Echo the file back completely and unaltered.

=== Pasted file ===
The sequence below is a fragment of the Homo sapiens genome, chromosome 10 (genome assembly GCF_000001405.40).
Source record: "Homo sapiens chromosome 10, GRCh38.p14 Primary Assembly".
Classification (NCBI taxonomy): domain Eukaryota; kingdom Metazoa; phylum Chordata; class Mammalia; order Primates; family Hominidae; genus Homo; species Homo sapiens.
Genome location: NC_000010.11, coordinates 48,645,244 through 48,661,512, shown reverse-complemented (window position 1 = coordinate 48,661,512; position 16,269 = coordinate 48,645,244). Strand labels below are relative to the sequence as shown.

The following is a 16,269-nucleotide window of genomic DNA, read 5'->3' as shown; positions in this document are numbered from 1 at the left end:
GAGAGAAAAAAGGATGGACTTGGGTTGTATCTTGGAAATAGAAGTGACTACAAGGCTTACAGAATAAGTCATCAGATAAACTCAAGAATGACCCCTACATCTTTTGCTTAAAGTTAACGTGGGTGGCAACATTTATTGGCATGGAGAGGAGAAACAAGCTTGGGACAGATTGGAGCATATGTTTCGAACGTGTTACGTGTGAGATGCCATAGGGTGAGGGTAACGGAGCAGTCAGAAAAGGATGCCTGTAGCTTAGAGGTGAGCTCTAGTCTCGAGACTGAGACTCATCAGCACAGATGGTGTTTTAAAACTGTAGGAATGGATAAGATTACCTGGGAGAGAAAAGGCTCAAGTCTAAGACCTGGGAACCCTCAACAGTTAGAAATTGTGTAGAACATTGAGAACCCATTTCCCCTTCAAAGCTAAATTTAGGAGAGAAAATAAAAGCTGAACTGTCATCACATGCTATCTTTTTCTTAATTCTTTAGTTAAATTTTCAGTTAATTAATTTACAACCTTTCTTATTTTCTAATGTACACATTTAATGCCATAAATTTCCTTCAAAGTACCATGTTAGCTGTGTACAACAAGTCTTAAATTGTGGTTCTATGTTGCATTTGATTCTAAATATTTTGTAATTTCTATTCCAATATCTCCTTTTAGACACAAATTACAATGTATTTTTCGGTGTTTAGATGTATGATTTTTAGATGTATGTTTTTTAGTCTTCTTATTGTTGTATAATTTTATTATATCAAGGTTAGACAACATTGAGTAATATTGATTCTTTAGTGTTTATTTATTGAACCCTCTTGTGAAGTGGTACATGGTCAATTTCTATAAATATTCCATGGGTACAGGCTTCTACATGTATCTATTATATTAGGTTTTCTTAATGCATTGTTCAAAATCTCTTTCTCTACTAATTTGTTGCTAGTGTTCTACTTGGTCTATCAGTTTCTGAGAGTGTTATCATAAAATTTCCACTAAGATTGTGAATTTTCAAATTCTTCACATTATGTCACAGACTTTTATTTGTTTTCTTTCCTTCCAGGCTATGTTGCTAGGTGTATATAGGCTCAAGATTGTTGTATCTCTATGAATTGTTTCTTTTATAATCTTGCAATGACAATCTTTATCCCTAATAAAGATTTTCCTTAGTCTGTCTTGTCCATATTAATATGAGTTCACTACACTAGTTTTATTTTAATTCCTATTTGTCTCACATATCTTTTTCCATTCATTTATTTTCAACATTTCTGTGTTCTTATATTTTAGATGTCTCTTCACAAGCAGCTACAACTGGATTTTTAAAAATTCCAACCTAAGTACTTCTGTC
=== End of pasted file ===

The sequence below is a fragment of the Homo sapiens genome, chromosome 10 (genome assembly GCF_000001405.40).
Source record: "Homo sapiens chromosome 10, GRCh38.p14 Primary Assembly".
Classification (NCBI taxonomy): domain Eukaryota; kingdom Metazoa; phylum Chordata; class Mammalia; order Primates; family Hominidae; genus Homo; species Homo sapiens.
Genome location: NC_000010.11, coordinates 48,645,244 through 48,661,512, shown reverse-complemented (window position 1 = coordinate 48,661,512; position 16,269 = coordinate 48,645,244). Strand labels below are relative to the sequence as shown.

The following is a 16,269-nucleotide window of genomic DNA, read 5'->3' as shown; positions in this document are numbered from 1 at the left end:
GAGAGAAAAAAGGATGGACTTGGGTTGTATCTTGGAAATAGAAGTGACTACAAGGCTTACAGAATAAGTCATCAGATAAACTCAAGAATGACCCCTACATCTTTTGCTTAAAGTTAACGTGGGTGGCAACATTTATTGGCATGGAGAGGAGAAACAAGCTTGGGACAGATTGGAGCATATGTTTCGAACGTGTTACGTGTGAGATGCCATAGGGTGAGGGTAACGGAGCAGTCAGAAAAGGATGCCTGTAGCTTAGAGGTGAGCTCTAGTCTCGAGACTGAGACTCATCAGCACAGATGGTGTTTTAAAACTGTAGGAATGGATAAGATTACCTGGGAGAGAAAAGGCTCAAGTCTAAGACCTGGGAACCCTCAACAGTTAGAAATTGTGTAGAACATTGAGAACCCATTTCCCCTTCAAAGCTAAATTTAGGAGAGAAAATAAAAGCTGAACTGTCATCACATGCTATCTTTTTCTTAATTCTTTAGTTAAATTTTCAGTTAATTAATTTACAACCTTTCTTATTTTCTAATGTACACATTTAATGCCATAAATTTCCTTCAAAGTACCATGTTAGCTGTGTACAACAAGTCTTAAATTGTGGTTCTATGTTGCATTTGATTCTAAATATTTTGTAATTTCTATTCCAATATCTCCTTTTAGACACAAATTACAATGTATTTTTCGGTGTTTAGATGTATGATTTTTAGATGTATGTTTTTTAGTCTTCTTATTGTTGTATAATTTTATTATATCAAGGTTAGACAACATTGAGTAATATTGATTCTTTAGTGTTTATTTATTGAACCCTCTTGTGAAGTGGTACATGGTCAATTTCTATAAATATTCCATGGGTACAGGCTTCTACATGTATCTATTATATTAGGTTTTCTTAATGCATTGTTCAAAATCTCTTTCTCTACTAATTTGTTGCTAGTGTTCTACTTGGTCTATCAGTTTCTGAGAGTGTTATCATAAAATTTCCACTAAGATTGTGAATTTTCAAATTCTTCACATTATGTCACAGACTTTTATTTGTTTTCTTTCCTTCCAGGCTATGTTGCTAGGTGTATATAGGCTCAAGATTGTTGTATCTCTATGAATTGTTTCTTTTATAATCTTGCAATGACAATCTTTATCCCTAATAAAGATTTTCCTTAGTCTGTCTTGTCCATATTAATATGAGTTCACTACACTAGTTTTATTTTAATTCCTATTTGTCTCACATATCTTTTTCCATTCATTTATTTTCAACATTTCTGTGTTCTTATATTTTAGATGTCTCTTCACAAGCAGCTACAACTGGATTTTTAAAAATTCCAACCTAAGTACTTCTGTC